28 November 2014

Drips, leaks and squirts: simple fixes for your kitchen faucet

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When you turn your faucet off and it doesn't turn off panic usually sets it. After you’re done getting angry, you usually need to head to the hardware store to try to fix the problem. But, what should you purchase? A lot of DIY solutions just aren't right, and they can actually leave you worse off than when you started. Here are some solutions to swear by, not at.

Determine Where the Leak Is Coming From

This is probably the most important step. If you don’t know where the leak is coming from, you can’t fix it - period. So, try to determine if it’s leaking just from the faucet itself or if the water is also coming out of the handle. If it’s leaking from the faucet, you may need to replace a seal here, or you might need to replace the whole faucet, depending on what’s damaged and how badly.

If the leak is coming from the handle, it may be a simple O-ring.

Shut the Water Off

Shut the water off before you start working or you’ll have a gigantic mess on your hands. The shut-off valve for most kitchen sinks is usually underneath the sink. It’s a small handle that you can turn to shut the water off. Sometimes, it’s a lever. 

Verify that the water is off before proceeding.

Pry off Your Faucet Handle

If you have a single-handled cartridge faucet, pry the small plastic cap off the top of the handle. If you have a duel-handle faucet, you’ll need to take the decorative cap off both the hot and cold water handles. If you have a handle-style faucet, instead of a twist knob, you can usually unscrew the end of the handle and then unscrew the fixture.

The cartridge lies underneath the decorative cap or handle. There’s also a cartridge in here that mixes the hot and cold water if the cartridge is worn out or cracked, it’s entirely possible that water could be seeping through here to the spout.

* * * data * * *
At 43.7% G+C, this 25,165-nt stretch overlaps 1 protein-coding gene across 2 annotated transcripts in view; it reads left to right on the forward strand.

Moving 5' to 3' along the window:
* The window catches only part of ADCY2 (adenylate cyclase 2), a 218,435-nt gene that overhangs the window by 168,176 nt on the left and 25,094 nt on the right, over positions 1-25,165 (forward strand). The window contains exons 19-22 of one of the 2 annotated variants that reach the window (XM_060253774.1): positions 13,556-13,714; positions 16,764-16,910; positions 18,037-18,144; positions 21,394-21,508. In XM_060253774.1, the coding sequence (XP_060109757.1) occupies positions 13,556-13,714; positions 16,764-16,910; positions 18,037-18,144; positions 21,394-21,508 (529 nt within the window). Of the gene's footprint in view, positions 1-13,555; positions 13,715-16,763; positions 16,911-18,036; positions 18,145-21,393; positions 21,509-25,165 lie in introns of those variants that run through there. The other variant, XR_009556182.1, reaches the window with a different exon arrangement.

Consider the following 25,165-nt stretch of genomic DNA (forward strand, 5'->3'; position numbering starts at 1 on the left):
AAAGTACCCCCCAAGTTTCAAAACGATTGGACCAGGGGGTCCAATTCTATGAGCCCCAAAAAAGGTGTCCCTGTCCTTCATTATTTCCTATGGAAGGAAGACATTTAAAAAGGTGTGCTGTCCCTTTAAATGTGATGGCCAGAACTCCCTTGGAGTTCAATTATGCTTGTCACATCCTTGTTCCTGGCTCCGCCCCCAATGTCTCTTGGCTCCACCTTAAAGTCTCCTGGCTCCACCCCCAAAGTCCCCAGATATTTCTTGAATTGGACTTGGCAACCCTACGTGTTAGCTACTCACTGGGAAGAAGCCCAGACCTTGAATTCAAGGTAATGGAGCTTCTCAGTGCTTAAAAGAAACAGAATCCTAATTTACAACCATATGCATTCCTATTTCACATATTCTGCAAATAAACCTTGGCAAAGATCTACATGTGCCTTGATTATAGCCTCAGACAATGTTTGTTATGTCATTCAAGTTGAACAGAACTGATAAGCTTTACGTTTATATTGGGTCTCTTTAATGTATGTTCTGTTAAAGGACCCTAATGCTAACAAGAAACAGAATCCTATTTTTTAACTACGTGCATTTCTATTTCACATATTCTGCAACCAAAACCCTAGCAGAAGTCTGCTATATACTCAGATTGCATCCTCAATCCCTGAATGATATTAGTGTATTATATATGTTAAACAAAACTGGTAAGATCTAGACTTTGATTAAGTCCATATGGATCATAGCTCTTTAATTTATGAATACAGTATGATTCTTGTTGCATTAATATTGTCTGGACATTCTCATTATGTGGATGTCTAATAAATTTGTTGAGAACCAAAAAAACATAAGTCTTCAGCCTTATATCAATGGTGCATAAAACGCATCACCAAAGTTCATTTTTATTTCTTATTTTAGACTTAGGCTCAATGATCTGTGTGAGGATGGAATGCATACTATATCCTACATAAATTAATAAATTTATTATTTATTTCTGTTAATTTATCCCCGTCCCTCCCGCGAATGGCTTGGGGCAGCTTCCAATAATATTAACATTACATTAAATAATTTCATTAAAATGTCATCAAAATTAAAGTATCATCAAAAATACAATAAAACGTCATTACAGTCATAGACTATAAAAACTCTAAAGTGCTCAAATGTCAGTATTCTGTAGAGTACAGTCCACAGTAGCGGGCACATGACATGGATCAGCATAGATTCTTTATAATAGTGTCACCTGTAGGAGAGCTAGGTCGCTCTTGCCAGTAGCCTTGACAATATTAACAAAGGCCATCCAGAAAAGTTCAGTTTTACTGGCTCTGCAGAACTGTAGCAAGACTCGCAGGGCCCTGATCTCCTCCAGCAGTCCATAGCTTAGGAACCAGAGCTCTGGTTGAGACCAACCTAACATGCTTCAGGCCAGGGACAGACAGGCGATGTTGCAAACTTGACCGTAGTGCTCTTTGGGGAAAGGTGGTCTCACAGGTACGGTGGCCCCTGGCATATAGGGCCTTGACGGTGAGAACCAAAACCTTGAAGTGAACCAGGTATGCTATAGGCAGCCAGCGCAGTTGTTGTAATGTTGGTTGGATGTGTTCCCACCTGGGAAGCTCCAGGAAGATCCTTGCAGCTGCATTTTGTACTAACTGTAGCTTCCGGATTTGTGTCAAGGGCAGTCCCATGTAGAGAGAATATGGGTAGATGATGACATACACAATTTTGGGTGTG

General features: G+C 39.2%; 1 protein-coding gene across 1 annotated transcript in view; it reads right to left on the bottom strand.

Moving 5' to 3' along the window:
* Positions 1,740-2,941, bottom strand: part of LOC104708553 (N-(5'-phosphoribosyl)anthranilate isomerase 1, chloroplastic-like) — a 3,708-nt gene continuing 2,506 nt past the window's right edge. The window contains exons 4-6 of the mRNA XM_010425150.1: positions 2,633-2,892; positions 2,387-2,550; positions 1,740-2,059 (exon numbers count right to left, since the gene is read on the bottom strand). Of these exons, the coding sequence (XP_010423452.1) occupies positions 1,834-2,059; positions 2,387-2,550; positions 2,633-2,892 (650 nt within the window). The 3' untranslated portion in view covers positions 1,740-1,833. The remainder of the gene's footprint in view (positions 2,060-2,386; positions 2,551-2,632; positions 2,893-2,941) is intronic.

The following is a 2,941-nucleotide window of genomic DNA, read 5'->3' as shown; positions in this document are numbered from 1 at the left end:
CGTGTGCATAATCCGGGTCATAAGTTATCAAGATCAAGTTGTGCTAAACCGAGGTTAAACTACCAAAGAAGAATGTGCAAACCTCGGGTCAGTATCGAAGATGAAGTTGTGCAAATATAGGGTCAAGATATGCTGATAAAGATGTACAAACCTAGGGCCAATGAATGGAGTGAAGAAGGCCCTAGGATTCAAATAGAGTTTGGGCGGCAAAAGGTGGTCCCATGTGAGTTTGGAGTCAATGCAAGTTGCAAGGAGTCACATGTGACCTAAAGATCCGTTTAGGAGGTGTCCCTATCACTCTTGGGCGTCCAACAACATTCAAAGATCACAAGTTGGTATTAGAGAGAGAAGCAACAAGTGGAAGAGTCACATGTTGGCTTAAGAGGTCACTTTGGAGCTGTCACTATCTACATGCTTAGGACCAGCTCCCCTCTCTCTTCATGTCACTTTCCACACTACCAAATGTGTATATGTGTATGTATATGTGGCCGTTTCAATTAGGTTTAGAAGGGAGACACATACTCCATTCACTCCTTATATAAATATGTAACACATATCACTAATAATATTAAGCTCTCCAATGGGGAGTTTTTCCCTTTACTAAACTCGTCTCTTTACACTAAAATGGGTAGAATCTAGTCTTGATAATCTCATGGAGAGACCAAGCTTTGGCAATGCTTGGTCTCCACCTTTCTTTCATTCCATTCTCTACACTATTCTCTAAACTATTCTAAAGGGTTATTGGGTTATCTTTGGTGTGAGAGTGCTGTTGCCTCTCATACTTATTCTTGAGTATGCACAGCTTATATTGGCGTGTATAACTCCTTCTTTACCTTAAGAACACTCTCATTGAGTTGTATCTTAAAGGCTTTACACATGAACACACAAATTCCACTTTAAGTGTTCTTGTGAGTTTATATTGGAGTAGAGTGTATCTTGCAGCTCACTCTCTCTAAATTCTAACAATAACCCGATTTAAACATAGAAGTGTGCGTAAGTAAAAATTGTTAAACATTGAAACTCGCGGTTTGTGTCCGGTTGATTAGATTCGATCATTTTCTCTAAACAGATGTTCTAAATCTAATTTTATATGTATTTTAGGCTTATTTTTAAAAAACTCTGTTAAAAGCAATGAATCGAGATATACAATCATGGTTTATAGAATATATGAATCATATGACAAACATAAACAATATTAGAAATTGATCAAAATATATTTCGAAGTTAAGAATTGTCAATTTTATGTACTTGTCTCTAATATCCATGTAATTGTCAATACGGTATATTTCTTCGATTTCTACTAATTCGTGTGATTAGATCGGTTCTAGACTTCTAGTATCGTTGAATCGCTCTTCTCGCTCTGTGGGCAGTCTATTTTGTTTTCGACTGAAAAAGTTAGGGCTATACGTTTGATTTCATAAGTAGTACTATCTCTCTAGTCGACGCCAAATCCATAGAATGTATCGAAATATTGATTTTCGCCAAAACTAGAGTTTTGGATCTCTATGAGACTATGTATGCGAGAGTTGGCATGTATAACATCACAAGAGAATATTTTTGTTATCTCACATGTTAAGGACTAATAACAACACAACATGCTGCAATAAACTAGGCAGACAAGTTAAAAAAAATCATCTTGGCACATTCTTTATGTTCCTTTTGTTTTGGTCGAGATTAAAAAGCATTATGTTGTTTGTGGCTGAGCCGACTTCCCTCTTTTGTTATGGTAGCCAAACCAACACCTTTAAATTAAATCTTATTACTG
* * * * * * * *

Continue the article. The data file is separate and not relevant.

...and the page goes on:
Fortunately, this piece usually pops out so that you can replace it. If it doesn't you may need to replace the entire faucet unit.

Unscrew the bonnet with a pair of slip-joint pliers and then use needle-nosed pliers to grab the U-shaped retainer clip. Set this aside, but remember its orientation. Inspect the o-ring while you’re at it. Once the bonnet is removed, more of the faucet can be taken apart on most models.

If the rubber o-ring is damaged, replace it.

Replace the Parts and Put Everything Back Together

Most parts on your faucet can be purchased at a hardware store, but if you want decorative parts, now is the time to replace them. Stores and websites, like BedBathandBeyond.com, carry a lot of really attractive models that aren't very expensive but look amazing.

Reassembly of the faucet is the exact reverse of removal. Make sure that that the bonnet is reoriented in the correct way before securing the handle. Otherwise, you’ll have another leak on your hands.

Michael Perry has had his share of leaking faucets. A father of five busy children, he's always fixing something or writing about fixing something. Look for his informative articles on a variety of websites and blogs.

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